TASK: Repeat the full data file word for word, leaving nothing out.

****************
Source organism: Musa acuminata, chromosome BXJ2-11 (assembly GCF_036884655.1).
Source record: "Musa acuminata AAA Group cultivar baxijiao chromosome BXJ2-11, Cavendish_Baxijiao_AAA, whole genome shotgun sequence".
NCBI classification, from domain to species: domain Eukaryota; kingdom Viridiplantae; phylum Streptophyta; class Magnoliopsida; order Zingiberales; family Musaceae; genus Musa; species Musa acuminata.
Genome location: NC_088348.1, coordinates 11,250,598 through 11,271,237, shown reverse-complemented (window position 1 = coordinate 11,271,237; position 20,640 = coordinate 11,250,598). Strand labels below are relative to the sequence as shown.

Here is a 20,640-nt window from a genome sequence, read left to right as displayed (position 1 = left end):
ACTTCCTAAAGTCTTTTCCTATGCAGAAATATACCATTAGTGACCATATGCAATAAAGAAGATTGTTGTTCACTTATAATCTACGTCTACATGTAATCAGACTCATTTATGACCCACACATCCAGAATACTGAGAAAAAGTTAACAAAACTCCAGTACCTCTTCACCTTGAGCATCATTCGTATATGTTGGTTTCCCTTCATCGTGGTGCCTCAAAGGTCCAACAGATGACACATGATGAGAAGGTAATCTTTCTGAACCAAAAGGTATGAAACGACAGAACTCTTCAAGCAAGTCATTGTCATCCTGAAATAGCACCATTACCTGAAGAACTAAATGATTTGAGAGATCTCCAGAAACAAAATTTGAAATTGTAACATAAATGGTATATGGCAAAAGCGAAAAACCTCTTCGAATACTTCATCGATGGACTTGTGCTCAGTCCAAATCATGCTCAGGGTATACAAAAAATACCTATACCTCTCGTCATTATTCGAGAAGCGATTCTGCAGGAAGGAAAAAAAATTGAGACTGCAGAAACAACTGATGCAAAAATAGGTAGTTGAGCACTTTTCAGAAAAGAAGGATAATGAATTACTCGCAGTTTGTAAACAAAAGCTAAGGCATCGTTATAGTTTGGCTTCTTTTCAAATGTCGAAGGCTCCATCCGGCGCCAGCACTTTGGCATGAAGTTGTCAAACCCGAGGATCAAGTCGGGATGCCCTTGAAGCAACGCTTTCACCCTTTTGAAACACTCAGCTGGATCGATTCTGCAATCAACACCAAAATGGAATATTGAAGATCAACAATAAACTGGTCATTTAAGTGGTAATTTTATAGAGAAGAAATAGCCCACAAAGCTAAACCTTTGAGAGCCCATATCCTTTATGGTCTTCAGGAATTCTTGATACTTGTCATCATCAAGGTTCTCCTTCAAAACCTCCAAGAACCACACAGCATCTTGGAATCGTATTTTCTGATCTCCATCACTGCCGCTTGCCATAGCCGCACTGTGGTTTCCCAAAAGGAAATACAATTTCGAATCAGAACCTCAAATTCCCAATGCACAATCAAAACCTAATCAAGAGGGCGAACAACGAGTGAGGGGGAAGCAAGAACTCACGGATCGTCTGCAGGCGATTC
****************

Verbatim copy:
Source organism: Musa acuminata, chromosome BXJ2-11 (assembly GCF_036884655.1).
Source record: "Musa acuminata AAA Group cultivar baxijiao chromosome BXJ2-11, Cavendish_Baxijiao_AAA, whole genome shotgun sequence".
NCBI classification, from domain to species: domain Eukaryota; kingdom Viridiplantae; phylum Streptophyta; class Magnoliopsida; order Zingiberales; family Musaceae; genus Musa; species Musa acuminata.
Genome location: NC_088348.1, coordinates 11,250,598 through 11,271,237, shown reverse-complemented (window position 1 = coordinate 11,271,237; position 20,640 = coordinate 11,250,598). Strand labels below are relative to the sequence as shown.

Here is a 20,640-nt window from a genome sequence, read left to right as displayed (position 1 = left end):
ACTTCCTAAAGTCTTTTCCTATGCAGAAATATACCATTAGTGACCATATGCAATAAAGAAGATTGTTGTTCACTTATAATCTACGTCTACATGTAATCAGACTCATTTATGACCCACACATCCAGAATACTGAGAAAAAGTTAACAAAACTCCAGTACCTCTTCACCTTGAGCATCATTCGTATATGTTGGTTTCCCTTCATCGTGGTGCCTCAAAGGTCCAACAGATGACACATGATGAGAAGGTAATCTTTCTGAACCAAAAGGTATGAAACGACAGAACTCTTCAAGCAAGTCATTGTCATCCTGAAATAGCACCATTACCTGAAGAACTAAATGATTTGAGAGATCTCCAGAAACAAAATTTGAAATTGTAACATAAATGGTATATGGCAAAAGCGAAAAACCTCTTCGAATACTTCATCGATGGACTTGTGCTCAGTCCAAATCATGCTCAGGGTATACAAAAAATACCTATACCTCTCGTCATTATTCGAGAAGCGATTCTGCAGGAAGGAAAAAAAATTGAGACTGCAGAAACAACTGATGCAAAAATAGGTAGTTGAGCACTTTTCAGAAAAGAAGGATAATGAATTACTCGCAGTTTGTAAACAAAAGCTAAGGCATCGTTATAGTTTGGCTTCTTTTCAAATGTCGAAGGCTCCATCCGGCGCCAGCACTTTGGCATGAAGTTGTCAAACCCGAGGATCAAGTCGGGATGCCCTTGAAGCAACGCTTTCACCCTTTTGAAACACTCAGCTGGATCGATTCTGCAATCAACACCAAAATGGAATATTGAAGATCAACAATAAACTGGTCATTTAAGTGGTAATTTTATAGAGAAGAAATAGCCCACAAAGCTAAACCTTTGAGAGCCCATATCCTTTATGGTCTTCAGGAATTCTTGATACTTGTCATCATCAAGGTTCTCCTTCAAAACCTCCAAGAACCACACAGCATCTTGGAATCGTATTTTCTGATCTCCATCACTGCCGCTTGCCATAGCCGCACTGTGGTTTCCCAAAAGGAAATACAATTTCGAATCAGAACCTCAAATTCCCAATGCACAATCAAAACCTAATCAAGAGGGCGAACAACGAGTGAGGGGGAAGCAAGAACTCACGGATCGTCTGCAGGCGATTC